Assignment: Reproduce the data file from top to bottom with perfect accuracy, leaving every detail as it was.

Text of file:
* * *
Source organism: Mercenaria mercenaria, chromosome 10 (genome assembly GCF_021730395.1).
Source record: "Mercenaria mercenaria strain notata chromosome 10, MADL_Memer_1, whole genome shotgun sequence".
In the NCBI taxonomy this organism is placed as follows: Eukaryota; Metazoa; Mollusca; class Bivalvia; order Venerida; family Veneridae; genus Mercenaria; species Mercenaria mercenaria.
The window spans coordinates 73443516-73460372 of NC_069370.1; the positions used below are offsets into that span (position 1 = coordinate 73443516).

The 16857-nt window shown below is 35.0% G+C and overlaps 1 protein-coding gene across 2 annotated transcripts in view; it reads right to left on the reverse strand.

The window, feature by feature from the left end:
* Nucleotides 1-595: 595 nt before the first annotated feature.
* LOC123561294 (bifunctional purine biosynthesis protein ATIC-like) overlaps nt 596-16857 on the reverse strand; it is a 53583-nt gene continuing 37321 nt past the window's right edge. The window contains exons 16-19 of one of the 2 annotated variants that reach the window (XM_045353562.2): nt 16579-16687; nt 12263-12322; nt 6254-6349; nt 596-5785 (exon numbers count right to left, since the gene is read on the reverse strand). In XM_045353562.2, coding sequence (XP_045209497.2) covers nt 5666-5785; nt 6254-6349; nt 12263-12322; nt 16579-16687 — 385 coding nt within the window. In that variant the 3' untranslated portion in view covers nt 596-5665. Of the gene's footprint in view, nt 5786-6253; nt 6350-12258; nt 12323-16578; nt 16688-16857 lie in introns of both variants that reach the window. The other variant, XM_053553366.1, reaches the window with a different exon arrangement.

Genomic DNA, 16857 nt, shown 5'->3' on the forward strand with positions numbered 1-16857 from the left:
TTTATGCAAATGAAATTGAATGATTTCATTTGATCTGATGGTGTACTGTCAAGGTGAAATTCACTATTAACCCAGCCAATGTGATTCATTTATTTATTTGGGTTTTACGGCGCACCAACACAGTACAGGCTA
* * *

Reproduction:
Source organism: Mercenaria mercenaria, chromosome 10 (genome assembly GCF_021730395.1).
Source record: "Mercenaria mercenaria strain notata chromosome 10, MADL_Memer_1, whole genome shotgun sequence".
In the NCBI taxonomy this organism is placed as follows: Eukaryota; Metazoa; Mollusca; class Bivalvia; order Venerida; family Veneridae; genus Mercenaria; species Mercenaria mercenaria.
The window spans coordinates 73443516-73460372 of NC_069370.1; the positions used below are offsets into that span (position 1 = coordinate 73443516).

The 16857-nt window shown below is 35.0% G+C and overlaps 1 protein-coding gene across 2 annotated transcripts in view; it reads right to left on the reverse strand.

The window, feature by feature from the left end:
* Nucleotides 1-595: 595 nt before the first annotated feature.
* LOC123561294 (bifunctional purine biosynthesis protein ATIC-like) overlaps nt 596-16857 on the reverse strand; it is a 53583-nt gene continuing 37321 nt past the window's right edge. The window contains exons 16-19 of one of the 2 annotated variants that reach the window (XM_045353562.2): nt 16579-16687; nt 12263-12322; nt 6254-6349; nt 596-5785 (exon numbers count right to left, since the gene is read on the reverse strand). In XM_045353562.2, coding sequence (XP_045209497.2) covers nt 5666-5785; nt 6254-6349; nt 12263-12322; nt 16579-16687 — 385 coding nt within the window. In that variant the 3' untranslated portion in view covers nt 596-5665. Of the gene's footprint in view, nt 5786-6253; nt 6350-12258; nt 12323-16578; nt 16688-16857 lie in introns of both variants that reach the window. The other variant, XM_053553366.1, reaches the window with a different exon arrangement.

Genomic DNA, 16857 nt, shown 5'->3' on the forward strand with positions numbered 1-16857 from the left:
TTTATGCAAATGAAATTGAATGATTTCATTTGATCTGATGGTGTACTGTCAAGGTGAAATTCACTATTAACCCAGCCAATGTGATTCATTTATTTATTTGGGTTTTACGGCGCACCAACACAGTACAGGCTA